Friday, 23 October 2009

Smart Choices suspends operations

In an effort to better coordinate with the Food and Drug Administration, the Smart Choices front-of-pack labeling program today announced that it would suspend operations for the present time.

The labeling program had been criticized for giving a stamp of approval to marginal products, such as a somewhat reformulated version of Froot Loops. This blog had previously covered both this criticism and the response from the program's supporters, including leading nutrition experts at the Friedman School and elsewhere.

In today's announcement, Mike Hughes, chair of the Smart Choices Program and vice president for science and public policy at the Keystone Center, stood by the actual nutrition criteria used in the program. "Our nutrition criteria are based on sound, consensus science," said Hughes.

We suggested in the previous post, "the program could have considered stricter criteria in some areas, such as sweetened cereals. More importantly, it could have achieved a different emphasis even with the program's current criteria. It could have more strongly highlighted fruits, vegetables, and whole grains, while giving a lower profile to products that have been slightly reformulated and artificially enriched to just barely meet the nutrient criteria."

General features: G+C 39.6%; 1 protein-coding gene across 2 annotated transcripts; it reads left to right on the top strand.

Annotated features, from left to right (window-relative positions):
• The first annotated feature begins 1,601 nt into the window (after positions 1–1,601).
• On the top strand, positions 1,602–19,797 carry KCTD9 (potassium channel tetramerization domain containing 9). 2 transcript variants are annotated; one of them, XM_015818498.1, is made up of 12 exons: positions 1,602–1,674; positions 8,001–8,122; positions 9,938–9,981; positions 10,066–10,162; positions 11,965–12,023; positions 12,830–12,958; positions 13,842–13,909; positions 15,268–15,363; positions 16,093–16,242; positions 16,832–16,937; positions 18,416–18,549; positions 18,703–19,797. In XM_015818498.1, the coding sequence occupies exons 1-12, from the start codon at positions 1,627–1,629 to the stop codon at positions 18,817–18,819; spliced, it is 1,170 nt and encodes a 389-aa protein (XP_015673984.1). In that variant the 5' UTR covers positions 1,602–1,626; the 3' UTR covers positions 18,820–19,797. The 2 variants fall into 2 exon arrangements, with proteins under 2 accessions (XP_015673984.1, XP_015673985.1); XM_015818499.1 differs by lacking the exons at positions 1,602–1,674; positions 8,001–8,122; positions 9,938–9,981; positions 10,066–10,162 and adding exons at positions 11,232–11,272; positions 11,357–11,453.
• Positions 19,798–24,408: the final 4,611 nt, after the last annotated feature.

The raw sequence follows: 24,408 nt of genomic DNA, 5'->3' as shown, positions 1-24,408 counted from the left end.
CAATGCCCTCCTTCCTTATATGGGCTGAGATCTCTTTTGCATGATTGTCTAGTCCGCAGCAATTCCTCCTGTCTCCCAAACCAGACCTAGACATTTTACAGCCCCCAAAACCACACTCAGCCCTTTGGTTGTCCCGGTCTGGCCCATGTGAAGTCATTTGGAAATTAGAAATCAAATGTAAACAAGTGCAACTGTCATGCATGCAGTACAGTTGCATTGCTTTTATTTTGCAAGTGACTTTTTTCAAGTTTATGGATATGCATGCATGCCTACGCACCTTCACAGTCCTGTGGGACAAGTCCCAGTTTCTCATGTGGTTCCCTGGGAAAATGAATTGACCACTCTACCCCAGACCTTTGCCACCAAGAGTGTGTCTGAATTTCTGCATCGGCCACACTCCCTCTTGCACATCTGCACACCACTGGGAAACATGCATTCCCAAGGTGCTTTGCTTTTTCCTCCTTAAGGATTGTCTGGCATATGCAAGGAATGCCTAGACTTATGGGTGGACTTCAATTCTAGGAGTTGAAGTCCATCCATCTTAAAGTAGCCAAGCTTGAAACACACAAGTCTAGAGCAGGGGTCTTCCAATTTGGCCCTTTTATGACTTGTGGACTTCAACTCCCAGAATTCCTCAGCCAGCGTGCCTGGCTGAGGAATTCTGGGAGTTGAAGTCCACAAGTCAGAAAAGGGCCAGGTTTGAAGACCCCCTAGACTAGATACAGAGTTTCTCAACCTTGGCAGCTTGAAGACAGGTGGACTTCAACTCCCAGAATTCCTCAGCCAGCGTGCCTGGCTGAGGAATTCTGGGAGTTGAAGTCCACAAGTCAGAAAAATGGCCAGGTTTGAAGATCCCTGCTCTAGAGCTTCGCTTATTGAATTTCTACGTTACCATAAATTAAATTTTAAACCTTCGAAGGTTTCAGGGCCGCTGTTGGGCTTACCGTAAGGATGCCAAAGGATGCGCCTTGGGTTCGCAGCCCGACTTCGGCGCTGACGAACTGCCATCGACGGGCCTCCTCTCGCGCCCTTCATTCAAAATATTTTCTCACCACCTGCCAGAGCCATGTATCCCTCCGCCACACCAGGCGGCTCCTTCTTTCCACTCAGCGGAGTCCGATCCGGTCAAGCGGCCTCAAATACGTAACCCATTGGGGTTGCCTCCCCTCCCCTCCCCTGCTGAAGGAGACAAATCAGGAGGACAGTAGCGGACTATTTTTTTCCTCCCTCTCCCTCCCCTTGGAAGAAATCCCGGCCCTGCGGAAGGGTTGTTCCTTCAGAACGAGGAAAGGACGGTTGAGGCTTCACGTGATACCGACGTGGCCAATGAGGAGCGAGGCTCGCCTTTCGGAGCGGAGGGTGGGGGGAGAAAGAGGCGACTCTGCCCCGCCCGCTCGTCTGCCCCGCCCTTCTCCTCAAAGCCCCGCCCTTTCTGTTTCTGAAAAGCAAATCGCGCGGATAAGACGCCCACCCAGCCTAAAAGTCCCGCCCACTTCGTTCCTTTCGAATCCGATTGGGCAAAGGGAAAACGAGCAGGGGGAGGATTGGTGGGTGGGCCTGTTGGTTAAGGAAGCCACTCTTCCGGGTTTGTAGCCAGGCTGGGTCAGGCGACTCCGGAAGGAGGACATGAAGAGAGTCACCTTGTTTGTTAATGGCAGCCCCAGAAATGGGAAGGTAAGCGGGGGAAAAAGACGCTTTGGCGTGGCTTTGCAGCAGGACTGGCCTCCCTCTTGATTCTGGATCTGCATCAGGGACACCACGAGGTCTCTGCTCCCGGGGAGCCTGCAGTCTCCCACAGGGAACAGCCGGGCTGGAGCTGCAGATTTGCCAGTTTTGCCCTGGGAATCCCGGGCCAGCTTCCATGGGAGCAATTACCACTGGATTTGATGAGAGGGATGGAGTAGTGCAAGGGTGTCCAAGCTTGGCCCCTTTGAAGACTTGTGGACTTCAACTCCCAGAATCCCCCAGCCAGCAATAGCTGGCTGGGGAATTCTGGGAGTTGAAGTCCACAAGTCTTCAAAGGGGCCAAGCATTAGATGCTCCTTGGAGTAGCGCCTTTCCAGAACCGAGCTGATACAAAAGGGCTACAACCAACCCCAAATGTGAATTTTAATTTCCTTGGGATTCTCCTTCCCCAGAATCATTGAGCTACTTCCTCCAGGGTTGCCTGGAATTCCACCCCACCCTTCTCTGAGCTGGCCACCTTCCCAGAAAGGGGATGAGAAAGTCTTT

In either case, the FDA may be in a better position than the manufacturer-led Smart Choices Program to referee this question. In today's announcement, Hughes said, "[W]ith the FDA's announcement this week that they will be addressing both on front-of-package and on-shelf systems, and that uniform criteria may follow, it is more appropriate to postpone active operations and channel our information and learnings to the agency to support their initiative."

Tuesday, 20 October 2009

Home Ec at the Faster Times

In the most recent edition of her Home Ec column at the Faster Times, Sarah Sliwa considers Mark Bittman's vision of how on-line shopping services, such as PeaPod, could evolve to provide much more information about ethical and local sourcing for food.